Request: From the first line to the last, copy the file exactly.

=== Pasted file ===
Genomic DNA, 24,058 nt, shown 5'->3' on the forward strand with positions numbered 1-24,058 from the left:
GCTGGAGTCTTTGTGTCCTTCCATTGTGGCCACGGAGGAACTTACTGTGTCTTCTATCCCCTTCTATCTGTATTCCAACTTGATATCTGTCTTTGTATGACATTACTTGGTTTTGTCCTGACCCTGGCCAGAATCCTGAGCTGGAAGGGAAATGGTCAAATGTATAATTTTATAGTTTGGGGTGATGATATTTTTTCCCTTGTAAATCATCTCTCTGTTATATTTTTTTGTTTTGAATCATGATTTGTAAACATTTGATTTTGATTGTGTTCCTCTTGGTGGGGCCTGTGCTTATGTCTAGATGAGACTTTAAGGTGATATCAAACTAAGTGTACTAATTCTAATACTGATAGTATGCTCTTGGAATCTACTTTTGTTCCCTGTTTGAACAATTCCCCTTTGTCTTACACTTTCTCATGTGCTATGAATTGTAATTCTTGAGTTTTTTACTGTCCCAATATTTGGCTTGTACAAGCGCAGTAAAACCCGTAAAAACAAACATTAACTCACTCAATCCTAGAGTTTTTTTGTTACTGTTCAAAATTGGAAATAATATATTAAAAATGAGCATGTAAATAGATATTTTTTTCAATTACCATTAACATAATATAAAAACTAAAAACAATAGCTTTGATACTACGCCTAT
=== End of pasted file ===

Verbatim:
Genomic DNA, 24,058 nt, shown 5'->3' on the forward strand with positions numbered 1-24,058 from the left:
GCTGGAGTCTTTGTGTCCTTCCATTGTGGCCACGGAGGAACTTACTGTGTCTTCTATCCCCTTCTATCTGTATTCCAACTTGATATCTGTCTTTGTATGACATTACTTGGTTTTGTCCTGACCCTGGCCAGAATCCTGAGCTGGAAGGGAAATGGTCAAATGTATAATTTTATAGTTTGGGGTGATGATATTTTTTCCCTTGTAAATCATCTCTCTGTTATATTTTTTTGTTTTGAATCATGATTTGTAAACATTTGATTTTGATTGTGTTCCTCTTGGTGGGGCCTGTGCTTATGTCTAGATGAGACTTTAAGGTGATATCAAACTAAGTGTACTAATTCTAATACTGATAGTATGCTCTTGGAATCTACTTTTGTTCCCTGTTTGAACAATTCCCCTTTGTCTTACACTTTCTCATGTGCTATGAATTGTAATTCTTGAGTTTTTTACTGTCCCAATATTTGGCTTGTACAAGCGCAGTAAAACCCGTAAAAACAAACATTAACTCACTCAATCCTAGAGTTTTTTTGTTACTGTTCAAAATTGGAAATAATATATTAAAAATGAGCATGTAAATAGATATTTTTTTCAATTACCATTAACATAATATAAAAACTAAAAACAATAGCTTTGATACTACGCCTAT